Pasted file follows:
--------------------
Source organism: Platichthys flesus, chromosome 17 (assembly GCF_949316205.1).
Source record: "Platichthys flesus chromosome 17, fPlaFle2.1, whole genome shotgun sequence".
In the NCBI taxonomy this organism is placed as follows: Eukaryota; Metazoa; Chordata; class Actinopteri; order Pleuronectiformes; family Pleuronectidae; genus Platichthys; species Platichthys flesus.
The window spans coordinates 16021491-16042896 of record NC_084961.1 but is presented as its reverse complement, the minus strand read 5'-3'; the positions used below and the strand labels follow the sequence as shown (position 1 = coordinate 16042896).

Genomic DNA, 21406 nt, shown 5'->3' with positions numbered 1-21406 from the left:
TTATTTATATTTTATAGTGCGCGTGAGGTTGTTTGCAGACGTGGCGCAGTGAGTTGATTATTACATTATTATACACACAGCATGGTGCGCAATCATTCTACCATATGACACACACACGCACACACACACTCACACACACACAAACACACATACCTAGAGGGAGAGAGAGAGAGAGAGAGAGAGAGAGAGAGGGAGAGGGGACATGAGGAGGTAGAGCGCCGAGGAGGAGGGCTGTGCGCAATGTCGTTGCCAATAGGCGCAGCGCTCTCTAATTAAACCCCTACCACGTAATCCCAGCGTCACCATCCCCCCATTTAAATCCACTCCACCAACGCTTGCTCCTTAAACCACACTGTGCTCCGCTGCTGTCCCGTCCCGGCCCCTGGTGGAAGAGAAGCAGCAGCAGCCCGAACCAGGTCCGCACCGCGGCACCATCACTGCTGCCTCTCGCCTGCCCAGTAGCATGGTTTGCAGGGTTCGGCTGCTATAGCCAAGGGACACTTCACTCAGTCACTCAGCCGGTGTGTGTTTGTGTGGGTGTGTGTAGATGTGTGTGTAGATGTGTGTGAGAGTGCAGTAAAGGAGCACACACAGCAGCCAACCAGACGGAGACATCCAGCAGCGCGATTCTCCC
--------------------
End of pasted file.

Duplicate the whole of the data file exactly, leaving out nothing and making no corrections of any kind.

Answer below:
Source organism: Platichthys flesus, chromosome 17 (assembly GCF_949316205.1).
Source record: "Platichthys flesus chromosome 17, fPlaFle2.1, whole genome shotgun sequence".
In the NCBI taxonomy this organism is placed as follows: Eukaryota; Metazoa; Chordata; class Actinopteri; order Pleuronectiformes; family Pleuronectidae; genus Platichthys; species Platichthys flesus.
The window spans coordinates 16021491-16042896 of record NC_084961.1 but is presented as its reverse complement, the minus strand read 5'-3'; the positions used below and the strand labels follow the sequence as shown (position 1 = coordinate 16042896).

Genomic DNA, 21406 nt, shown 5'->3' with positions numbered 1-21406 from the left:
TTATTTATATTTTATAGTGCGCGTGAGGTTGTTTGCAGACGTGGCGCAGTGAGTTGATTATTACATTATTATACACACAGCATGGTGCGCAATCATTCTACCATATGACACACACACGCACACACACACTCACACACACACAAACACACATACCTAGAGGGAGAGAGAGAGAGAGAGAGAGAGAGAGAGAGGGAGAGGGGACATGAGGAGGTAGAGCGCCGAGGAGGAGGGCTGTGCGCAATGTCGTTGCCAATAGGCGCAGCGCTCTCTAATTAAACCCCTACCACGTAATCCCAGCGTCACCATCCCCCCATTTAAATCCACTCCACCAACGCTTGCTCCTTAAACCACACTGTGCTCCGCTGCTGTCCCGTCCCGGCCCCTGGTGGAAGAGAAGCAGCAGCAGCCCGAACCAGGTCCGCACCGCGGCACCATCACTGCTGCCTCTCGCCTGCCCAGTAGCATGGTTTGCAGGGTTCGGCTGCTATAGCCAAGGGACACTTCACTCAGTCACTCAGCCGGTGTGTGTTTGTGTGGGTGTGTGTAGATGTGTGTGTAGATGTGTGTGAGAGTGCAGTAAAGGAGCACACACAGCAGCCAACCAGACGGAGACATCCAGCAGCGCGATTCTCCC